Friday, June 21, 2019

Kill 'Em. Then Bury 'Em.

by Abir

"Kill your darlings" is classic writing advice. What do you do with the bodies afterwards?

It’s never easy, taking a hatchet to your prose. You’ve spent hours, days, weeks crafting these wonderful words, and then someone: an editor, a first-reader, or often just that little voice in your head, tells you that they’ve got to go: that no one needs quite so much detail about the inner workings of a carburettor, or the Calcutta sewer system, or the inside of a grand piano. That you need to sacrifice them on the altar of pace, or relevance, or some other minor deity of writing. And so you think about it, reticent at first – after all these are fine words, they deserve to be shared with the world - but then, finally and with a heavy heart, you pick up that red pen or hover over the delete key.

Instead of deleting them, though, you have an idea. 

‘Maybe I can use these in the future? Surely the world deserves to read them? With a bit of judicious editing, maybe they could come back into my next magnum opus.’

And so you do it. You cut the words and place them in a new document, called ‘Darlings’, because you think that’s clever, and you save the file somewhere in the darkness of your hard drive and backed up to the nothingness of ‘the Cloud’,whose actual physical dimensions and geographical location you’re still not really sure of, in the knowledge that one day, you’ll reopen it and those wonderful words will once again see daylight and taste fresh air, as beautiful then as the day you banished them to their folder.

But here’s the thing. The weeks and months pass. You write something new, then something else, and all the time your writing is improving. Then comes that happy day when you’re in the middle of book six or ten: the victim’s just been crushed under the weight of his own hubris and a grand piano, and you think, ‘Wait! Didn’t I once cut a page of amazing paragraphs on the inner workings of a Steinway?’You remember the words being pretty damn great (and a page of great paragraphs is a bonus five hundred extra words towards your daily word count. You might be able to knock off early today!), so you open the file marked Darlings and dig out the bit about the guts of a grand piano and you read them.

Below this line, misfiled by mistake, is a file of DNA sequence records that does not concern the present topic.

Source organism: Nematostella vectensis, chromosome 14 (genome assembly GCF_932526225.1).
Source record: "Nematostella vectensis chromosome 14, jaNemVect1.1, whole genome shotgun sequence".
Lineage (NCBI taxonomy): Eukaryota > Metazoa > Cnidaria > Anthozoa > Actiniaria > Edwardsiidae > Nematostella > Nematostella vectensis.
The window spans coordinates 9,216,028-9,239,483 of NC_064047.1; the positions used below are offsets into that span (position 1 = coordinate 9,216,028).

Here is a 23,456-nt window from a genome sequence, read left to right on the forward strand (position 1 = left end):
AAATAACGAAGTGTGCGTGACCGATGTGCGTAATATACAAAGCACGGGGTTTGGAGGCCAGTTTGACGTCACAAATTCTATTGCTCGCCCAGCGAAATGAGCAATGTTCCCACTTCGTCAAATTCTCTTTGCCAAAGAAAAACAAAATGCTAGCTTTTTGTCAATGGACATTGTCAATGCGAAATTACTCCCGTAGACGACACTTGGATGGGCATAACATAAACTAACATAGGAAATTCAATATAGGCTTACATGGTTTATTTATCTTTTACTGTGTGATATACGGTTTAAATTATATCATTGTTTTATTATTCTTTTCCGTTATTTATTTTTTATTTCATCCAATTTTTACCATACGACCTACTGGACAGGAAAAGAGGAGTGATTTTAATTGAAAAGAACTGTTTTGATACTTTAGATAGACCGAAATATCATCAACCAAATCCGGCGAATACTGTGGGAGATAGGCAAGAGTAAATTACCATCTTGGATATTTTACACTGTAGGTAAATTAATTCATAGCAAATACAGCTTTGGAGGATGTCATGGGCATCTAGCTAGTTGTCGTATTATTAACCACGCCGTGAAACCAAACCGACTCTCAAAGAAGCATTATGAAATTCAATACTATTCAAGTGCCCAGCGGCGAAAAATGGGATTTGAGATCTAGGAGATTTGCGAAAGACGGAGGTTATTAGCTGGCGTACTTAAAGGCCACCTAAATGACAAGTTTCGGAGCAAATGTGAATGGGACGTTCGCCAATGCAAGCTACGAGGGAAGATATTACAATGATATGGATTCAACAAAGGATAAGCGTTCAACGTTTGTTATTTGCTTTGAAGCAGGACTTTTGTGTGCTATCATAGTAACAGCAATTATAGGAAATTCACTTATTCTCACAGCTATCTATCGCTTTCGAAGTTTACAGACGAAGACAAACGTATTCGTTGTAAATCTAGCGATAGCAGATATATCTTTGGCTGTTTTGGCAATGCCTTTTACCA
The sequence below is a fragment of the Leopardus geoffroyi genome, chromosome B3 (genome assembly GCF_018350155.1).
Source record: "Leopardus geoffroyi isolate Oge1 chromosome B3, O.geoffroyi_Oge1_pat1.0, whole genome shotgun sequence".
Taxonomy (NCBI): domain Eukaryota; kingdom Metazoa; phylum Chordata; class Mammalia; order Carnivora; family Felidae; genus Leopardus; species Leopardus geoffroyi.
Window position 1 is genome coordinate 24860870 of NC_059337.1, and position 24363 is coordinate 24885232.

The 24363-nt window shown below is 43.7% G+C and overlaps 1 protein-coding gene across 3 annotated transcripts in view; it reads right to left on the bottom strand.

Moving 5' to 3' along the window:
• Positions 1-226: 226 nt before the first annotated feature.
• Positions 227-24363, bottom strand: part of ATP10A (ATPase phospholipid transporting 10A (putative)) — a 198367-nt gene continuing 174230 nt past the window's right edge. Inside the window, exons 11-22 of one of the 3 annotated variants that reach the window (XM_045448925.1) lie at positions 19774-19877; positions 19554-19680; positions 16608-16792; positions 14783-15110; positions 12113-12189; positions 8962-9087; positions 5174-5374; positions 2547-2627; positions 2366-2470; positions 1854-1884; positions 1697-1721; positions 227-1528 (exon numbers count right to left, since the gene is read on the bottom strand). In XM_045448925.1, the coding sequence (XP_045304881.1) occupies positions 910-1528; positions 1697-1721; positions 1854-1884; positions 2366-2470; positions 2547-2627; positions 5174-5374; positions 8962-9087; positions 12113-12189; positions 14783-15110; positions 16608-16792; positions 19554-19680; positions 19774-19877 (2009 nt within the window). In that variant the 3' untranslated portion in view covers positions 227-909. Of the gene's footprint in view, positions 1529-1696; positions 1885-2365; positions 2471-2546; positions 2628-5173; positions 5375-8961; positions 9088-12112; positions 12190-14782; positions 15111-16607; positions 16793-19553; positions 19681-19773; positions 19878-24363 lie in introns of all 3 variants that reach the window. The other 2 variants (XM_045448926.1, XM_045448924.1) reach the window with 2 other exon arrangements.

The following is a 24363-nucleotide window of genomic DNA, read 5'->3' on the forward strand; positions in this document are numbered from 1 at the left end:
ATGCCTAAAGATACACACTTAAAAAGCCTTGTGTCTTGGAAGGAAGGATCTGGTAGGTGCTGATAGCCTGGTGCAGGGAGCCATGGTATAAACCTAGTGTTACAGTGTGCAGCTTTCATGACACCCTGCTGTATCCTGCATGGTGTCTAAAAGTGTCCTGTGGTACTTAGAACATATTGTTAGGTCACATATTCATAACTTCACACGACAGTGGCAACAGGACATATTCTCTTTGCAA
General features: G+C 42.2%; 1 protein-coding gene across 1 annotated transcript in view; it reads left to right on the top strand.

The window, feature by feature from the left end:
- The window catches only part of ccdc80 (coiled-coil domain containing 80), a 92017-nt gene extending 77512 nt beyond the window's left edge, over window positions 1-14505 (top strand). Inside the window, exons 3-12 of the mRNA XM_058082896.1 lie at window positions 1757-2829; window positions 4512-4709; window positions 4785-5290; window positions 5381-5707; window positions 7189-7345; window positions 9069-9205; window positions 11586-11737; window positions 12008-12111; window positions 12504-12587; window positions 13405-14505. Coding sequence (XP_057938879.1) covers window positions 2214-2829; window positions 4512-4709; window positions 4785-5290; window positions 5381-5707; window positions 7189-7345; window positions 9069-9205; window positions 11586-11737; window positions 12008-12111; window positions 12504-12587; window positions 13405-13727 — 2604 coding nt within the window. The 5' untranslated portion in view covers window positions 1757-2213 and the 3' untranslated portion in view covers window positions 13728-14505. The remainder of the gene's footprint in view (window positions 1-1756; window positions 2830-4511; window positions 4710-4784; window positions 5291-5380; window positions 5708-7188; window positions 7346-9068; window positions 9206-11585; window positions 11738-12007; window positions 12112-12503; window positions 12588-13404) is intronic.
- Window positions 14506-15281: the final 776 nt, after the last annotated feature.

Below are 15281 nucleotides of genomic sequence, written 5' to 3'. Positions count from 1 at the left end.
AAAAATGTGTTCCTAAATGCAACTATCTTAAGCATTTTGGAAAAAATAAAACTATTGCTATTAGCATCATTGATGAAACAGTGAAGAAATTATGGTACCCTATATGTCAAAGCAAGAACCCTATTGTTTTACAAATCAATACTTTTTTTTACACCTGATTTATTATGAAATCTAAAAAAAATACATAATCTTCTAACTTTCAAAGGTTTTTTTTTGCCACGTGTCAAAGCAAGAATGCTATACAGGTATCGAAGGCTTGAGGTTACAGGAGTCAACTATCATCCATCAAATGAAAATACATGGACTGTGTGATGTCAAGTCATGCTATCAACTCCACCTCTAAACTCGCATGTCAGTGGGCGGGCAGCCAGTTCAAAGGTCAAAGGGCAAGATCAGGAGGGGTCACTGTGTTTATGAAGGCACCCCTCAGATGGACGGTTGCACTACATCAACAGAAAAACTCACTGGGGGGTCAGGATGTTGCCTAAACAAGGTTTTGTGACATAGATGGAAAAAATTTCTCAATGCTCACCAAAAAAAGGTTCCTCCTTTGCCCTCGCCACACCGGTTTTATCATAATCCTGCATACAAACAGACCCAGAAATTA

And. They’re. Rubbish.

The fact is, you’ve moved on. Your style’s evolved and your writing has improved. What seemed great a few years ago, now seems staid, possibly hackneyed. And remember there was a reason someone told you to cut them in the first place. Maybe it was clunky, or maybe it was just extraneous. Either way, you can now write a far better paragraph of what went through your victim’s head as his hopes, dreams and body were crushed by a one tonne piano than you did two years back. 

So do that. 

Write it new. Write it fresh. You won’t regret it. Because the thing about your darlings is they were probably never really darlings to begin with. If they were, you’d have shown them off to the world.

So my advice:

Kill your darlings, then bury them in the garden and move on. 
You’ll write something better.


Susan C Shea said...

I was laughing and nodding my head all the way through - such a witty and true take on the question. I might ask to borrow with attribution for a conference I'm teaching at this summer.

Abir said...

Hi Susan!

Of course you can borrow it! Take what you need!